Sunday, 1 November 2009

The Glass of Time by Michael Cox (Book Review)

From the publisher:

It is 1876, twenty-two years after the murder of the poet Phoebus Daunt by his former friend Edward Glyver. Esperanza Gorst, a nineteen-year-old orphan, arrives from Paris to become lady’s maid to the 26th Baroness Tansor, who became mistress of the great country house of Evenwood by helping Daunt deny Glyver his rightful inheritance. But Esperanza is no ordinary servant and as she turns from lady’s maid to master manipulator, "The Glass of Time" pulls readers into a sinister web of intrigue, murder, and ruinous betrayal.

Intricate, seductive, and satisfying, Michael Cox’s virtuoso second novel casts an irresistible spell.

This Victorian mystery is a sequel to The Meaning of Night that is narrated by an intelligent young woman, Esperanza Alice Gorst. Although an orphan and never knowing her parents, Esperanza was raised by a guardian, Madame de l’Orme, in France and tutored by Basil Thornbaugh. She is sent to England on arrangements by her guardian to become a lady’s maid for the 25th Baroness Tansor, formerly Miss Emily Carteret, widow at the magnificent estate of Evenwood. Esperanza’s “Great Task” is to ingratiate herself with Lady Tansor while waiting to learn the reason behind her secret mission which her guardian has promised in three letters to be sent before year end. Encouraged to keep a journal, Esperanza carefully records all of her opinions and observations on Emily Tansor’s life, two sons, friends, acquaintances and household staff.

Once Experanza learned what her “Great Task” was I thought the ending would be typical for the situation, but the author provided some unusual twists and turns at the very end.

The historical detail of the Victorian era is superbly done combined with rich character development and writing style that the author uses to draw the reader into his world. The clues are revealed gradually that points to the drama of the narrative filled with conspiracies, villains, murders, betrayals, romance, fate, and hidden documents. Michael Cox has crafted a page turner filled with dark secrets, people with questionable pasts, and interesting sub-characters such as the hansom-cab driver, Solomon Pilgrim, and the solicitor, Armitrage Vyse. All perfect elements for escaping into an excellent book.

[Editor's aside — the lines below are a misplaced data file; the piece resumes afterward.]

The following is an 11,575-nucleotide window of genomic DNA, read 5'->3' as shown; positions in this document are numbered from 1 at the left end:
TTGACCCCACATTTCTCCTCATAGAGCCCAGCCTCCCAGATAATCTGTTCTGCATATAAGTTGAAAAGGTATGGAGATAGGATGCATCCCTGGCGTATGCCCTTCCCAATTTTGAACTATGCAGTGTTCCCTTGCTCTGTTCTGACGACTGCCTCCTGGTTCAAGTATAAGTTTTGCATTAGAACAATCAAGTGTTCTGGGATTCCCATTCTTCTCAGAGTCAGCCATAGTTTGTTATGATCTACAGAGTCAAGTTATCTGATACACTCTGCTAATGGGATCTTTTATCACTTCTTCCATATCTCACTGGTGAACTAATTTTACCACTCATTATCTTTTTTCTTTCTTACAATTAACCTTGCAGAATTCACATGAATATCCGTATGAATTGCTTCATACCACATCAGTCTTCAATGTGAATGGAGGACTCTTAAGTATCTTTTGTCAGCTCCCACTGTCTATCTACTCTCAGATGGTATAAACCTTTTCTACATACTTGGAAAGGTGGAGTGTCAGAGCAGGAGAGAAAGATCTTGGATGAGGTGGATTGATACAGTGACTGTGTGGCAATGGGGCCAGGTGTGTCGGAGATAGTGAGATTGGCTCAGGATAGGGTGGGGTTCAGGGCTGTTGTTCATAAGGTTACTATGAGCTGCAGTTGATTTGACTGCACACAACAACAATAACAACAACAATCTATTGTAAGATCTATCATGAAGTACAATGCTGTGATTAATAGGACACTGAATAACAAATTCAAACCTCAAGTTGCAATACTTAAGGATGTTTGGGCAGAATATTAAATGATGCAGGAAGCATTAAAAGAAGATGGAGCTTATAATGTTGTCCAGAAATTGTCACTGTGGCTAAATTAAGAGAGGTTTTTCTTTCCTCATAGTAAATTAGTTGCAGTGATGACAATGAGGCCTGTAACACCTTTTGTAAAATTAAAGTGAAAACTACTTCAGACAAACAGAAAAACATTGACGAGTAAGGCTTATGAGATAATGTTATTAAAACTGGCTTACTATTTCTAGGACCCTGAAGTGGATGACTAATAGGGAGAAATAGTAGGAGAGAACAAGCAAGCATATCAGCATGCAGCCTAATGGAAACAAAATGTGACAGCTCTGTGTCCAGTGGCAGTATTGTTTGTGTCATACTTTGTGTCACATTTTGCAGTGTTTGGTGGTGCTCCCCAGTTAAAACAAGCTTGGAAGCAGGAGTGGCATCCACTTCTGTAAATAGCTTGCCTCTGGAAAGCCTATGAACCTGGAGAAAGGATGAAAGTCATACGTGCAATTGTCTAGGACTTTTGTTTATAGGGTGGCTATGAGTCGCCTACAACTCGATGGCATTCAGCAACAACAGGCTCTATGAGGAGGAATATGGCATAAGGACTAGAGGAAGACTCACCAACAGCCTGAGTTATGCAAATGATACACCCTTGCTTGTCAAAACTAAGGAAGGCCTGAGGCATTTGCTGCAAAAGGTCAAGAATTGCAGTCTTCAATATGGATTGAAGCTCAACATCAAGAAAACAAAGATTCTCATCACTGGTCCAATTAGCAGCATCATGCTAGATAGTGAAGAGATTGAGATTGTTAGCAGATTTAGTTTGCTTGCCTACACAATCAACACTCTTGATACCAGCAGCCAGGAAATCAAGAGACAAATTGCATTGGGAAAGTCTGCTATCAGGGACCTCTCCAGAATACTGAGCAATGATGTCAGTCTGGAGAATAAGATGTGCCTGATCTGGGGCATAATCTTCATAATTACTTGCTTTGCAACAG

It is quite unfortunate that Michael Cox passed away in March 2009 as I would have eagerly awaited any of his future novels.

Book format: paperback, 530 pages
Publisher: McClelland & Stewart
Author: Michael Cox

Available at:


Charles Gramlich said...

Ever since reading some of the Sebastian St. Cyr mysteries I've intended to do some more historical. I'll keep this one in mind.

Merisi said...

Your reviews of beloved books always make me want to hurry to the next bookstore! :-)

It is always such a sad moment when we realize a favorite writer's voice is no more.

Love your weekend reflection!

I was thinking of you as I walked by the Lipizzan Stables. I stopped and took a portrait, just for you! ;-)

Barbara Martin said...

Charles, this has many intriguing sections.

Merisi, this series is perfect to be reread on cool autumn days and nights. There are a few authors that I return to regularly, and this set will be one of them.

Shauna Roberts said...

This sounds like a fascinating book, and I had never heard of it. Thanks for the review.

Leigh Russell said...

This sounds like an excellent read. What a pity there won't be more.

Aubrie said...


I'm a fellow fantasy author now following your blog!


Barbara Martin said...

Shauna, I loved it for the historical aspects and location.

Leigh, at least I can savour the story in rereads.

Aubrie, welcome and enjoy your visits.

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Joan Stepsen
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